February 9, 2011
Federal Member for Gippsland Darren Chester has expressed concerns for local dairy farmers after the major supermarkets cut the price of milk to $2 a litre.
Mr Chester said the 30 per cent cut has outraged the dairy industry and he has joined his Nationals colleague and Shadow Minister for Agriculture John Cobb in calling on the Australian Competition and Consumer Commission (ACCC) to investigate the major supermarkets and milk wholesalers to ensure they do not have too much market power and are not anti-competitive in their behaviour.
“Shoppers need to recognise that short-term gains in terms of milk prices may result in long-term losses in terms of the number of viable dairy farmers in Australia,” Mr Chester said.
“Food security for our nation is one of the most important issues we face and I’m concerned that this price war is all about luring shoppers into purchasing ‘home brand’ milk which will force other processors out of business.
“Once the supermarkets have a monopoly on the market, they will be in a position to dictate prices and our local farmers will suffer, along with consumers.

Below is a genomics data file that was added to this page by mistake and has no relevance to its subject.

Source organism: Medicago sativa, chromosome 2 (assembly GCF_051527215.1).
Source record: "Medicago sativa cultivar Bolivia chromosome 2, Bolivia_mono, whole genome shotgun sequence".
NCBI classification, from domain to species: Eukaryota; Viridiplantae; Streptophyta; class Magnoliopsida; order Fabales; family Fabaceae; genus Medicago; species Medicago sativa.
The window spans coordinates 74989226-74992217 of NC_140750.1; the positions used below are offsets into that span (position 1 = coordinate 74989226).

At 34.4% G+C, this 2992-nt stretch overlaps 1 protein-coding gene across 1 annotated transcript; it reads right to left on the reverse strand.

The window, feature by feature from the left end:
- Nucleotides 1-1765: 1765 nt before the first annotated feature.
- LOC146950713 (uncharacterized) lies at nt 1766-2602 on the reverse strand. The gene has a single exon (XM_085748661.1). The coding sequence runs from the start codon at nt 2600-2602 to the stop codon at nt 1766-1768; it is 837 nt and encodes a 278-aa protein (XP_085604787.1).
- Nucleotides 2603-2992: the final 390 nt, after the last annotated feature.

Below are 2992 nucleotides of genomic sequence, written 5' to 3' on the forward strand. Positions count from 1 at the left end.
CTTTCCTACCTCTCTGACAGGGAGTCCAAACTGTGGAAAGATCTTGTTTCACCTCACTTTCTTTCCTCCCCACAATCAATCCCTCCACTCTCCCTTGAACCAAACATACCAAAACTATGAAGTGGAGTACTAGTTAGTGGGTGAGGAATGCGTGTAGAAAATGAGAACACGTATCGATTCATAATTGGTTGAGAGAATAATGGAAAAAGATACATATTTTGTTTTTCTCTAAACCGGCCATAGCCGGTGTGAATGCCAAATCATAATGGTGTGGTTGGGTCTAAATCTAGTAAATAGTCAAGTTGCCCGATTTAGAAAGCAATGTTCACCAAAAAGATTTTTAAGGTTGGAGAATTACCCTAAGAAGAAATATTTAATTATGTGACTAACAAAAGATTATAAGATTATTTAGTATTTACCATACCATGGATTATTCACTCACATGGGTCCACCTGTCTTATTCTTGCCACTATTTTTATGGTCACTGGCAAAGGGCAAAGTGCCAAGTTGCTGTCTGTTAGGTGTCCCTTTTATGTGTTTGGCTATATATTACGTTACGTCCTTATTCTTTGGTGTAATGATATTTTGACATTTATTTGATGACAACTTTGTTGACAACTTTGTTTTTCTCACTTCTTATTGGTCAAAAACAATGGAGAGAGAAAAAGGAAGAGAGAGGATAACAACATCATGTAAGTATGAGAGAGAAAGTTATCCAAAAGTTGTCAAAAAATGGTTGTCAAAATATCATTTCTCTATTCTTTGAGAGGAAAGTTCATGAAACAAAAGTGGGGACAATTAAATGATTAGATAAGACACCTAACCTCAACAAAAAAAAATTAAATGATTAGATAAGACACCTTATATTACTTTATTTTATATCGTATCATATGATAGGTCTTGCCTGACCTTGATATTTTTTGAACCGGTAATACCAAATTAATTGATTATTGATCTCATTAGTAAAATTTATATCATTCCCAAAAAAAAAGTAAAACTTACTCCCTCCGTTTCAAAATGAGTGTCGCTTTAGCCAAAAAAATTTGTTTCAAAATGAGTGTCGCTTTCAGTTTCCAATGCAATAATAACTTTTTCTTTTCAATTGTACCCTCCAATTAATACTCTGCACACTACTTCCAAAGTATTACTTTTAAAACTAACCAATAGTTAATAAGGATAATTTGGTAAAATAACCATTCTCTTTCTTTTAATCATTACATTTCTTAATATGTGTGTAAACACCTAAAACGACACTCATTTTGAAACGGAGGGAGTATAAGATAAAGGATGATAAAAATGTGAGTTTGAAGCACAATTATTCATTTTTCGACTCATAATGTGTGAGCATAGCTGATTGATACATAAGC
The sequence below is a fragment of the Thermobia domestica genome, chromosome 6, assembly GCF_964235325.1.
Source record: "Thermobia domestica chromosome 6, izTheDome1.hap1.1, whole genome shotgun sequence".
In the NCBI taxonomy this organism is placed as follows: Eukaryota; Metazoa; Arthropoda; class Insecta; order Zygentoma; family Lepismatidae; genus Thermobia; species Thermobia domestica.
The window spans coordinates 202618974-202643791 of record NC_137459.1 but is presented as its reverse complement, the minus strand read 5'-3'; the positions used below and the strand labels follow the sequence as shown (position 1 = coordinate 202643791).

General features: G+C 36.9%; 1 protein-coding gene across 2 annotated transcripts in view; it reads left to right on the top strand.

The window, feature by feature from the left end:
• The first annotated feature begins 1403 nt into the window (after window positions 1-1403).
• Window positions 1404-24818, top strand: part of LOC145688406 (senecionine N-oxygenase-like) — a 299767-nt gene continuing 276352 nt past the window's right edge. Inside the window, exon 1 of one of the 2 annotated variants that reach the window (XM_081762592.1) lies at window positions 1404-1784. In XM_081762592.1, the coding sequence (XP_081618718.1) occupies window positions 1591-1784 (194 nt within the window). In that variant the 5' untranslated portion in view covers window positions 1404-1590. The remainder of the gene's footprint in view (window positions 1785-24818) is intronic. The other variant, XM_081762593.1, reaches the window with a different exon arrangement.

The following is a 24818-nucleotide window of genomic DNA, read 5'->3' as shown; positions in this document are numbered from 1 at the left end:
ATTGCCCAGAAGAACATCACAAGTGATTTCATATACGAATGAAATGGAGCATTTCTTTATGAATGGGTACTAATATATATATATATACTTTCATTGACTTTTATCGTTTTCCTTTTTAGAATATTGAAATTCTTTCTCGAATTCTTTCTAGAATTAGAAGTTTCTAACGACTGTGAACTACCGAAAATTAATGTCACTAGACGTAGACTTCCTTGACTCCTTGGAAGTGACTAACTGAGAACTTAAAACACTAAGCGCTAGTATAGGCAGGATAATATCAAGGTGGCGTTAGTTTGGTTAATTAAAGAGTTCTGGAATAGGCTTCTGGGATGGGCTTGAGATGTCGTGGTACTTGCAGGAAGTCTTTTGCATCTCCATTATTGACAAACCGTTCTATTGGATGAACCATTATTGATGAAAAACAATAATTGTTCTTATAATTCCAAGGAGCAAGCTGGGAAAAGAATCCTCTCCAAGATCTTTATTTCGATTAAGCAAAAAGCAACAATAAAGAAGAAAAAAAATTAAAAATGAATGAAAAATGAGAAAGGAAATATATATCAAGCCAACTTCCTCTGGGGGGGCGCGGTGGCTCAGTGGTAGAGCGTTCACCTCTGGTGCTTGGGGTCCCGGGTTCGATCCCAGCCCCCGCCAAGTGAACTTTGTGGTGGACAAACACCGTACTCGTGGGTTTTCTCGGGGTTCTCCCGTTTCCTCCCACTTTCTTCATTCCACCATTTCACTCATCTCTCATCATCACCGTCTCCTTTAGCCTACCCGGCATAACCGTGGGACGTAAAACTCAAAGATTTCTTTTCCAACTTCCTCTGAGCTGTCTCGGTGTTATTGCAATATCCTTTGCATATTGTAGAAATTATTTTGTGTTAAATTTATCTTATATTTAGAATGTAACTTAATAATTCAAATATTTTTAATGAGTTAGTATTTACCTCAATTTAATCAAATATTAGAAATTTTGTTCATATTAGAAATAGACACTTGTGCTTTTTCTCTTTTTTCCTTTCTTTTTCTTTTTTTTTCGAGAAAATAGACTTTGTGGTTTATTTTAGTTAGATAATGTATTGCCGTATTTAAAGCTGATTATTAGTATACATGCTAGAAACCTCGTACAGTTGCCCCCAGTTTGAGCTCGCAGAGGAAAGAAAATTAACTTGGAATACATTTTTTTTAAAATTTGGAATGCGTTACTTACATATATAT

“The price cuts are unsustainable and the ACCC must investigate the actions of the supermarkets in light of the concerns that have been raised by the dairy industry.”
Mr Cobb has slammed comments by supermarket giant Coles, who dismissed dairy industry concerns relating to reduced milk prices as ‘hysteria’.
“Our dairy farmers deserve better from the major supermarkets, especially Coles,” Mr Cobb said.
“To dismiss industry concern as ‘hysteria’ is extreme arrogance and a complete insult to the people literally trying to stay afloat.
“Dairy farmers will wear the costs of Coles’ latest marketing gimmick.”
Mr Chester said the dairy industry in Victoria was primarily export-focused and remained strong, but the price cuts posed a risk to the long-term viability of family dairy farms.
“It is unrealistic to expect dairy farmers to provide consumers with clean Australian milk under the current conditions and still earn a reasonable income,” Mr Chester said.
“If we want to continue to have high quality milk Australian-grown milk available then the dairy industry is going to need the support of the major supermarkets.”